and meals) of Soviet refugee applicants from their arrival in Vienna to
                        their departure to the IJnited States, or until INS denies their refugee
                        claim. Additionally, the United States provides funding to voluntary
                        agencies to assist Soviet refugee applicants through IN’Sprocessing. Such
                        assistance includes transportation from Vienna to Rome, medical exami-
                        nations and help in preparing INS documentation. Care and maintenance
                        expenses and voluntary agency services account for about 77 percent of
                        the cost of processing refugees in Rome in fiscal year 1990.




                        Page 20                                     GAO/NSlABW158   Processing   !3oviet Refugees
Appendix II

(YdmXzed soviet Refugee
RoeessingPrcmdures

                            The following procedures apply only to Soviets registering for refugee
                            consideration after October 1, 1989.


Registering for             questionnaires to the WPCand are then considered refugee registrants.
Refugee Consideration       They obtain preliminary questionnaires from the U.S. Embassy in Mos-
                            cow, American Consulate in Leningrad, the WPC, relatives or voluntary
                            organizations in the United States or any other source (e.g., a duplicated
                            copy of the form produced in the Soviet Union). Completed question-
                            naires are mailed to the WPC via international mail, through contacts in
                            the United States, or through the US. Embassy or Consulate in the
                            Soviet Union.


Preliminary             .   WPCprocesses preliminary questionnaires according to date received.
                            WPCenters biographical data from each questionnaire into the Auto-
Processing                  mated Refugee Tracking System (ARTS), assigns a case number, tenta-
                            tively designates a refugee processing priority code, and determines
                            whether an Affidavit of Relationship is required. Soviets citing relatives
                            in the United States must have the relatives submit the affidavits,
                            which are verified by INS before registrants’ refugee processing tentative
                            priority codes are finalized. For incomplete questionnaires, WPCnotifies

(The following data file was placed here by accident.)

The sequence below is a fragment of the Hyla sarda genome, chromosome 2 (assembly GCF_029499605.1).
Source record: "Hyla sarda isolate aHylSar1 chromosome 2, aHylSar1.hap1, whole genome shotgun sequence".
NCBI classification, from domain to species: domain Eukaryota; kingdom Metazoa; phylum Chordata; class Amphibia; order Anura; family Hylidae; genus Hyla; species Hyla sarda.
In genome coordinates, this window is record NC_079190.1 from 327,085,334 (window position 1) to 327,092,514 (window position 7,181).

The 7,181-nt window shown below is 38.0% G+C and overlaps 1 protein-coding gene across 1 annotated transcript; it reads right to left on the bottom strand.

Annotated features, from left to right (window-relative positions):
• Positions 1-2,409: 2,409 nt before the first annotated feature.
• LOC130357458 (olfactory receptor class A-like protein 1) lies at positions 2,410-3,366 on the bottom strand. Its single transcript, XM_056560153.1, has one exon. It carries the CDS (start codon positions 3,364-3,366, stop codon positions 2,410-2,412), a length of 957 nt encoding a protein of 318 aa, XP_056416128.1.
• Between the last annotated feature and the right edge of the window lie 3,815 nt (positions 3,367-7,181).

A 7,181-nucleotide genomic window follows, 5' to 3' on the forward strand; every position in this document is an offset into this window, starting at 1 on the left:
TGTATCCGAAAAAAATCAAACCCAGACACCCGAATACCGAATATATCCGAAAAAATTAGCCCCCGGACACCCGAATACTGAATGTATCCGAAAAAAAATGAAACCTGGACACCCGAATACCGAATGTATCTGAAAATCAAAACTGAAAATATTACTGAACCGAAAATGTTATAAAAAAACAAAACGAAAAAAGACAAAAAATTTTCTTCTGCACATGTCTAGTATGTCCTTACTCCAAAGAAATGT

the Soviet citizen that additional information is needed before process-                E
                            ing can continue.
                        l   Soviets with completed preliminary questionnaires and verified Affida-
                            vits of Relationships are eligible for INS interview consideration. ARTS
                            generates eligible registrants for INS interview according to the following
                            objectives:

                            (1) 50 percent of the interviews scheduled for a given month are for
                            Soviets who applied for refugee status in fiscal year 1989, the remaining
                            50 percent are for fiscal year 1990 registrants.

                            (2) 80 percent of all interviews scheduled for a given month are for refu-
                            gee applicants with ties to the United States, such as those with P-l
                            through P-5 processing priority codes.

                            (3) 20 percent of all interviews scheduled for a given month are for refu-
                            gee applicants who are of national interest, such as those with P-6
                            processing priority code. These refugees have been defined to include
                            Evangelicals, those claiming membership in the Ukrainian Catholic or
                            Orthodox Church, and Jews with distant relatives in the United States.


                            Page 2 1                              GAO/NSIAD-90-168   Processing   Soviet Refugees
                                Appendix II
                                Centr~        Soviet Refugee
                                ProcessingProcedures




                                Also, hardship cases are included in this group (including cases where
                                the applicant missed the October 1, 1989, cutoff date for Rome process-
                                ing and has suffered hardship, cases where the family unit was split,
                                refugees of special concern whose admission is in the public interest,
                                and all other refugees.)

                            l   WPC notifies the applicants of their interview dates via international
                              mail and, if possible, also through relatives in the United States. (The
                              refugee registrants become refugee applicants once their interviews are
                              scheduled.) The INS refugee application forms, which the applicants
                              must submit to INS on their interview date, are included in the interview
                              notification package. The applicants are also encouraged to bring an
                              Affidavit of Support to the INS interview in order to initiate expedited